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Everything I Wish I Had Known About Being a Tattooist




When I started my career back in the 1990’s, I had an advantage for my trade with education in art and technique. However, tattooing skin was another medium altogether, a really hard one for many different factors but mainly because of its permanence. The skin is breathing, ever-changing organic matter. You can white out a canvas, but a tattoo is forever. There is no room for error when you’re working with the ink that will change someone’s life.


I feel like this is something that many young tattooists won’t fully understand during those first few years of their career. I think my first bit of advice for aspiring tattoo artist is to make sure that it’s what you really want to do, what you’re committed 100% to perfecting. Ask yourself: Do I have a passion for this? Am I going to stick it out and learn new techniques every day? Am I going to take responsibility for what I create and how I create it?

Remember: This is not something that you should try if you are an artist and would like to try it out just for fun because you saw it on TV once. Do not attempt that, the only thing you will end up doing is losing all your friends because you fucked them up by using them as guinea pigs. Tattooing is a Sacred Art. It transforms people for the rest of their lives; it is not an art form to take lightly.

And if you’re in it for the paycheck, I’m sorry to say this is not a “fast cash” kind of job.

The learning process is long, it is a hard job. Nowadays there is a lot of competition so you have to be the best in order to get the clients.

WARNING: In today’s world MOST apprenticeships are not free.

You should know first off that you will not get paid during an apprenticeship. So be ready to support yourself in other ways while you study and learn the trade. You may even have to pay for your apprenticeship (though if you search hard enough, you may find someone willing to teach you for free.)

If you find that teacher, be grateful.

You may have to sign a contract during a tattoo apprenticeship. Make sure to read all the terms and decide whether or not you agree to them 100% before signing.

There are no guidelines for how long an apprenticeship will last. There is no formal graduation and it depends on the master and the student’s speed of learning. With so many techniques to learn, an apprenticeship can take at least two years to complete.

At the end of the day, no matter how long the apprenticeship lasts, a tattooist is considered a professional in the business after 5 years of experience. 

From what I have seen, Apprentices usually do not even begin to tattoo during their first year. (But again it depends on the level of the student and what the master wants the student to know before touching the skin.)

What should you expect to learn during an apprenticeship?

·        You’ll learn about the technical aspects of tattooing
.    You'll learn about Tattoo History
·        You’ll learn about the medical aspects of tattooing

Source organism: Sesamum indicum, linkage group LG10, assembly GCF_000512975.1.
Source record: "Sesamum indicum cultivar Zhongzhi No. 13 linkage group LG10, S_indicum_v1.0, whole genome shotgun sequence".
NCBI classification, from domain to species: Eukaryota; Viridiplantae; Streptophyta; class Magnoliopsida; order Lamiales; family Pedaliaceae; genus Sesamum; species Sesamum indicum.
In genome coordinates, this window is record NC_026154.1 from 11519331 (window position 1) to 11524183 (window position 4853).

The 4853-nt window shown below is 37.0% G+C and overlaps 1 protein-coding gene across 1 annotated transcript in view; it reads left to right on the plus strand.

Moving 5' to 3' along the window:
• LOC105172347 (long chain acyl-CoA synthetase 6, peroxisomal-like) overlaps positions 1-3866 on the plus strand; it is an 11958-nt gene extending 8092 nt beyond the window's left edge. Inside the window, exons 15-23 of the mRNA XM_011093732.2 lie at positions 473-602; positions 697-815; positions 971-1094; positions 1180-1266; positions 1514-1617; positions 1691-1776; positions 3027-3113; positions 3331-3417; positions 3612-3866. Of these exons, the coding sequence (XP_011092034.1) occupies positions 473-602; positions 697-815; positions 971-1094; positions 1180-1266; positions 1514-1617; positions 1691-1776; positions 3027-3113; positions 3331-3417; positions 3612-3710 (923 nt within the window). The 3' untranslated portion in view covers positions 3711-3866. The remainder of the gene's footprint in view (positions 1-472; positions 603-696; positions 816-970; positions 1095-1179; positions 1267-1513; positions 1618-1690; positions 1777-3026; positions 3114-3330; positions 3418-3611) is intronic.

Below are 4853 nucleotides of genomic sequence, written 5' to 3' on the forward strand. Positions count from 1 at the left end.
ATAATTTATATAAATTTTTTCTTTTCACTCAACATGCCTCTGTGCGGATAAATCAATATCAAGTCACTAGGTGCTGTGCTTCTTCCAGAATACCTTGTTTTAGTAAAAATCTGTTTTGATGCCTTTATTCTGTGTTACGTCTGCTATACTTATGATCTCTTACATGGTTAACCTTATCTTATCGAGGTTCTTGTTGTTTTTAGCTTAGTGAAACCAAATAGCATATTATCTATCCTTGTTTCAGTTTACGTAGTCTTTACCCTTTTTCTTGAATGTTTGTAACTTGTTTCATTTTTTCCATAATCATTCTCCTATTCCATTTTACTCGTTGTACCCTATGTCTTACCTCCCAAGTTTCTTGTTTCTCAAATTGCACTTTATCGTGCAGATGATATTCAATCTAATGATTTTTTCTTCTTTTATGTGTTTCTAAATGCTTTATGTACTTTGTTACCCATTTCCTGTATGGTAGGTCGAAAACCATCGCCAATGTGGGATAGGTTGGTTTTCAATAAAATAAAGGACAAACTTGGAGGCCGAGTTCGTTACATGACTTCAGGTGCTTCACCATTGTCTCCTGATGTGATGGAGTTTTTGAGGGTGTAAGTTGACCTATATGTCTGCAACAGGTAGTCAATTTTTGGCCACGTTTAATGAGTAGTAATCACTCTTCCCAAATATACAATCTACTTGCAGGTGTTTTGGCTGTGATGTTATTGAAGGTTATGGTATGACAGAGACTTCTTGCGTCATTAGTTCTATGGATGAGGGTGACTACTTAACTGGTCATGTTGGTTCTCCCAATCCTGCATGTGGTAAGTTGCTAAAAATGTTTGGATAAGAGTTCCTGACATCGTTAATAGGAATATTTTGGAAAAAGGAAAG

·        You’ll learn how to speak with customers
·        And you’ll learn how to apply a tattoo

What will you need in order to get an apprenticeship?

Have a good attitude: Be nice, be humble, be respectful, show how passionate you are, be serious, be dedicated, and strive to sponge up knowledge and be a hard worker. Your teacher wants to know that their life-long hard won knowledge will end up in good hands.

Have your own tattoos: It is always better to know how it feels to get and be tattooed in order to get an apprenticeship. A lot of master tattooists will not take somebody looking to get an apprenticeship if they have no tattoos. Plus it is also a good way to begin to meet some people in the industry in your home town or at a convention. You can learn a lot from getting tattooed, if you observe the process.

Have a portfolio:A portfolio is a book that contains all the pictures of drawings, paintings, murals, sculptures, and artistic projects you have done. Now remember, the trade of tattooing is a highly technical field, so the master tattooist you want an apprenticeship from will mostly be impressed by your technique. They will want to see that you are serious about wanting to master techniques in all styles. Nowadays, the level of techniques and artistry in tattooing is so amazing, and there are so many talented tattooists that I would recommend only passionate talented artists to consider becoming a tattoo artist.  If you do not have a portfolio, take art classes and build your portfolio.

Once you have a nice portfolio and you are ready to take it to the tattoo shops of your choice make sure that the tattooist that you pick is someone whose work you admire. Make sure that you respect  them and that you get along with them, because you will be spending a lot of time with them.
*One of the traditional way of getting an apprenticeship is to find a tattooist you love, get a lot of tattoos by them, then once you begin to know them and when the time is right bring your portfolio and ask them about an apprenticeship. This will most likely open doors for you as you have already proved you loved your future teacher's work by getting tattooed by them. It will show them you are serious.

What do you do if you’ve been rejected from an apprenticeship?

Check your attitude, update your portfolio and try another shop. You can also go back to the same shop with an updated portfolio and attitude

Tattooing isn’t always an easy career choice, but with talent and passion it can be fulfilling and a lot of fun!